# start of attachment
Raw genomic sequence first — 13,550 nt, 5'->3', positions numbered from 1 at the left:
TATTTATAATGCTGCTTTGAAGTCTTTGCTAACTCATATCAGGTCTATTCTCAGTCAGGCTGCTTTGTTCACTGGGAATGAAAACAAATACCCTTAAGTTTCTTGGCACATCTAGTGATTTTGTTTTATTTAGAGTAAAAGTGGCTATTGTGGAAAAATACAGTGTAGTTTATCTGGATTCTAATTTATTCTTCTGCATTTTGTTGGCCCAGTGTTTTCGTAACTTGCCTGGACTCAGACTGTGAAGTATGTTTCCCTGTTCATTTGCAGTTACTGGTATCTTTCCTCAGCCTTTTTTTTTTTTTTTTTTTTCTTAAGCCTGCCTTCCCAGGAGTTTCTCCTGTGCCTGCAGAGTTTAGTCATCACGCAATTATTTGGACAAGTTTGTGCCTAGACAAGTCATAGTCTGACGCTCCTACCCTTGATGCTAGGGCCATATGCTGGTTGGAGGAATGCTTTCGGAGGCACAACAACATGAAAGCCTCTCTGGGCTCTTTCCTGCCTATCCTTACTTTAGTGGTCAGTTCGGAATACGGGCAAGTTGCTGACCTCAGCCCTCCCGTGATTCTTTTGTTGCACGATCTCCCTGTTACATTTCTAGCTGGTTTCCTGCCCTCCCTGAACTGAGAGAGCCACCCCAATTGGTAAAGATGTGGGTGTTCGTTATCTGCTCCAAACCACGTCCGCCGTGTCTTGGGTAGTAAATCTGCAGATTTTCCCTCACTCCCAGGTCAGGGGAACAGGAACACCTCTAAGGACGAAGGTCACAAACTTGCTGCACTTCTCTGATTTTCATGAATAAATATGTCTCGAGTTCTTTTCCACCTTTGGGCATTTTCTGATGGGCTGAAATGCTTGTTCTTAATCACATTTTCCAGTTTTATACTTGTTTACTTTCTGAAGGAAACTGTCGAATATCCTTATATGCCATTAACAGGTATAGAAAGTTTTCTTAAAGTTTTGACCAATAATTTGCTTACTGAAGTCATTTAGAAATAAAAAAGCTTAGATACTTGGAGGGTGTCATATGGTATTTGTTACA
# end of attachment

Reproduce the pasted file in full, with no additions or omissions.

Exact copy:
Raw genomic sequence first — 13,550 nt, 5'->3', positions numbered from 1 at the left:
TATTTATAATGCTGCTTTGAAGTCTTTGCTAACTCATATCAGGTCTATTCTCAGTCAGGCTGCTTTGTTCACTGGGAATGAAAACAAATACCCTTAAGTTTCTTGGCACATCTAGTGATTTTGTTTTATTTAGAGTAAAAGTGGCTATTGTGGAAAAATACAGTGTAGTTTATCTGGATTCTAATTTATTCTTCTGCATTTTGTTGGCCCAGTGTTTTCGTAACTTGCCTGGACTCAGACTGTGAAGTATGTTTCCCTGTTCATTTGCAGTTACTGGTATCTTTCCTCAGCCTTTTTTTTTTTTTTTTTTTTCTTAAGCCTGCCTTCCCAGGAGTTTCTCCTGTGCCTGCAGAGTTTAGTCATCACGCAATTATTTGGACAAGTTTGTGCCTAGACAAGTCATAGTCTGACGCTCCTACCCTTGATGCTAGGGCCATATGCTGGTTGGAGGAATGCTTTCGGAGGCACAACAACATGAAAGCCTCTCTGGGCTCTTTCCTGCCTATCCTTACTTTAGTGGTCAGTTCGGAATACGGGCAAGTTGCTGACCTCAGCCCTCCCGTGATTCTTTTGTTGCACGATCTCCCTGTTACATTTCTAGCTGGTTTCCTGCCCTCCCTGAACTGAGAGAGCCACCCCAATTGGTAAAGATGTGGGTGTTCGTTATCTGCTCCAAACCACGTCCGCCGTGTCTTGGGTAGTAAATCTGCAGATTTTCCCTCACTCCCAGGTCAGGGGAACAGGAACACCTCTAAGGACGAAGGTCACAAACTTGCTGCACTTCTCTGATTTTCATGAATAAATATGTCTCGAGTTCTTTTCCACCTTTGGGCATTTTCTGATGGGCTGAAATGCTTGTTCTTAATCACATTTTCCAGTTTTATACTTGTTTACTTTCTGAAGGAAACTGTCGAATATCCTTATATGCCATTAACAGGTATAGAAAGTTTTCTTAAAGTTTTGACCAATAATTTGCTTACTGAAGTCATTTAGAAATAAAAAAGCTTAGATACTTGGAGGGTGTCATATGGTATTTGTTACA